Billedeaux reports these problems multiplied during the COVID-19 pandemic, when many cybersecurity requirements were relaxed and more access points were added because more staff needed to work remotely. "Now, these points need to be properly implemented and secured, or closed off again," says Billedeaux. "However, many continue to be left open and not auto-scanned."

Henderson adds the remedy to these cybersecurity issues is simply paying attention and giving cybersecurity the same consideration as other plant-floor tasks. "We need to think about cybersecurity differently and approach it with the same methodology and mindset we've used for 70 years to deliver power, water, compressed air or other services on the plant floor," explains Henderson. "When an engineer is asked to add a 5-hp motor that needs 480 V power, do they just splice it in wherever? No. They wouldn't consider adding it without creating engineering drawings, identifying the bucket it will be in, checking the load on the motor control center (MCC), adding a starter or disconnect, labeling wires, and following their change management procedure. When we put in a new Ethernet switch, its bandwidth and place in the network must be verified, and engineering drawings are needed for labeling wires. The same steps must be followed for cybersecurity, but they usually aren't because networking is a newer discipline."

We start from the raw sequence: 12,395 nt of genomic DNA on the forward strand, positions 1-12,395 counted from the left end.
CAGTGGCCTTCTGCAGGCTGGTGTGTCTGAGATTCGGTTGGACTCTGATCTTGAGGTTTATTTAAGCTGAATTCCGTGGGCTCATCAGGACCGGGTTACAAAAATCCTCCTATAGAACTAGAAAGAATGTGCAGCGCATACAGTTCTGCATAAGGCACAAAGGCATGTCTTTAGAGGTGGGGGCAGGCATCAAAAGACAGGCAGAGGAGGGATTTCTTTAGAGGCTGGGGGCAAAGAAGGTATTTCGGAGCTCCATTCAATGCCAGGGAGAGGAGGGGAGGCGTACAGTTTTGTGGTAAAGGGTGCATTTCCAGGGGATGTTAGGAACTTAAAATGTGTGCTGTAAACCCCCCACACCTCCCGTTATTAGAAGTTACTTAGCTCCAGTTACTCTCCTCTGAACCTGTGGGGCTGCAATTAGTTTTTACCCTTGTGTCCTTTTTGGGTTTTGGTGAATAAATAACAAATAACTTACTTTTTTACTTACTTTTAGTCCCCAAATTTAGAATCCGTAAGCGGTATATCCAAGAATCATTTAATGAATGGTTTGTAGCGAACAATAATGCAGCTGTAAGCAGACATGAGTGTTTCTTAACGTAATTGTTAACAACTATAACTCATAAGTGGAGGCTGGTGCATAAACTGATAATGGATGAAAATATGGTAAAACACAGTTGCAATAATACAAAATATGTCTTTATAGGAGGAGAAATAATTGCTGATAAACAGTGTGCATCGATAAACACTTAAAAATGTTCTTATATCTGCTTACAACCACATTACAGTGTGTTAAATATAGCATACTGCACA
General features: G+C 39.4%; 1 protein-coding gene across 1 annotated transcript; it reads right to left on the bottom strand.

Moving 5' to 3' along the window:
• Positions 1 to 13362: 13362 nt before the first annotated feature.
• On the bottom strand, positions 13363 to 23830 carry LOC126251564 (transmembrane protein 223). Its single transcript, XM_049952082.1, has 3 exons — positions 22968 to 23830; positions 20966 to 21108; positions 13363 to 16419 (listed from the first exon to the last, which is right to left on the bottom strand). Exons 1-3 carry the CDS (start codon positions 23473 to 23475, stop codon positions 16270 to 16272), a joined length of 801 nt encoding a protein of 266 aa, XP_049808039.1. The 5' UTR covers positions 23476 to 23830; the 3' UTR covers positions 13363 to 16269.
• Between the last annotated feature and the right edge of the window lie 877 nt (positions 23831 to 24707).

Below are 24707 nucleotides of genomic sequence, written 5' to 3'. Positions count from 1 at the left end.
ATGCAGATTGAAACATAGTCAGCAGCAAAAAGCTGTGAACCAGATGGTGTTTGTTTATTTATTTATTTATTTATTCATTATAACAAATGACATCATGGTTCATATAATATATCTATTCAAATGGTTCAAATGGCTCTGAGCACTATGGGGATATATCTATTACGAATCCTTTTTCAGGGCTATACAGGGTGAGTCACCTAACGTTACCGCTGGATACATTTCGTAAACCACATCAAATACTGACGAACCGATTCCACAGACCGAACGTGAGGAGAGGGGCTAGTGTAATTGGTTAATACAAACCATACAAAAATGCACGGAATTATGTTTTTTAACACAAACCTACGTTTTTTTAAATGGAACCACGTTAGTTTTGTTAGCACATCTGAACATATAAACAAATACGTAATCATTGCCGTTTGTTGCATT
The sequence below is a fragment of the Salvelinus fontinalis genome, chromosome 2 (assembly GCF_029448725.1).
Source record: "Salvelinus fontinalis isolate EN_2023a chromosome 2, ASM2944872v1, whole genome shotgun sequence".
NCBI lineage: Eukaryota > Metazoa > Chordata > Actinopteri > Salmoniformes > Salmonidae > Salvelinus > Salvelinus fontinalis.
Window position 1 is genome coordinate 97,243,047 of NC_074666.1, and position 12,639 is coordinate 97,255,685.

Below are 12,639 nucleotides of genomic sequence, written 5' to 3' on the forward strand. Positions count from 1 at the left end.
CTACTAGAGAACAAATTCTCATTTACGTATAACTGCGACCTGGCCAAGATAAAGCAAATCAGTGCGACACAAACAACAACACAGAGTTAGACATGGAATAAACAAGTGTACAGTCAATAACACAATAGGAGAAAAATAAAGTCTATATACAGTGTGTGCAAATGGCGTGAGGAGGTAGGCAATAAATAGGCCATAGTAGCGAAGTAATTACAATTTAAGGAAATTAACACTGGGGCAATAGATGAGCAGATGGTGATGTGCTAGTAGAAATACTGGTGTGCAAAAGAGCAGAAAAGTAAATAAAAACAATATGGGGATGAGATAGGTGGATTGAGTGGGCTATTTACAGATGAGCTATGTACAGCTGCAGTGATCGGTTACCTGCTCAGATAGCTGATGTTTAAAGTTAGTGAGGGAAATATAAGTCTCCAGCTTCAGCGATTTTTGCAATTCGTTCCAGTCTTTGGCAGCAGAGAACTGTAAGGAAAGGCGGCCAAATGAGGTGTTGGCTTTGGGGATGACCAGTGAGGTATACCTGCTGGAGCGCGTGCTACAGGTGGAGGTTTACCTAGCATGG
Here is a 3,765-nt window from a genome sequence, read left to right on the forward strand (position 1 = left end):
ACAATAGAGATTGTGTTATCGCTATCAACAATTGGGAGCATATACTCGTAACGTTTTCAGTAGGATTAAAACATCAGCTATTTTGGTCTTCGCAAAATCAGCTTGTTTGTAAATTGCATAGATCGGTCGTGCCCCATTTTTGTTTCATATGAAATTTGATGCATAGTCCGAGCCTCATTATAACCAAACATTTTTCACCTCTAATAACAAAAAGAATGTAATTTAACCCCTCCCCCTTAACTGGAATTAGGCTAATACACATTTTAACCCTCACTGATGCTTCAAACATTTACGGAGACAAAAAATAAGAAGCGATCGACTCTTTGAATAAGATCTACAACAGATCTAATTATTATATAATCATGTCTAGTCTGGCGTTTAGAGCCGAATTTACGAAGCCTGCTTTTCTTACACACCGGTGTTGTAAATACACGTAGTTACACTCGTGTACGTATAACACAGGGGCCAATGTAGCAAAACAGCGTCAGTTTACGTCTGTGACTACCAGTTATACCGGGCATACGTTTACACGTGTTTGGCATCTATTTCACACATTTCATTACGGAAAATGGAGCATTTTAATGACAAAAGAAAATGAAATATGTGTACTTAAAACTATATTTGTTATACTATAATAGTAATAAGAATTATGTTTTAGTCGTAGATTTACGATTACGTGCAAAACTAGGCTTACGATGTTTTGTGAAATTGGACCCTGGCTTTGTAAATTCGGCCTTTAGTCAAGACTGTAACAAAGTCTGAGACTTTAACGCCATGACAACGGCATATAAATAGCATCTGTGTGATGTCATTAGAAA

In addition, an improperly engineered 4-20 mA unit will show up immediately, but a misidentified network device may not be immediately obvious, and may create vulnerabilities that only show up later, according to Henderson. "Many networks are resilient and can run for a long time before the results of problems emerge and break the camel's back," he says. "These problems can be caused by misidentifications, poor data converting, ineffective configuration, and poor architectures, such as daisy-chaining too many devices together."

The essential standards

To give them the best chance of running efficiently and securely with the fewest difficulties, Henderson adds that users should learn and develop their networks based on several major standards and common, non-prescriptive directives, including:

Beyond using CPwE and other standards for network design, Billedeaux reports that many suppliers and system integrators like Maverick also offer cloud-based services that let clients outsource their network monitoring for data sharing and maintenance.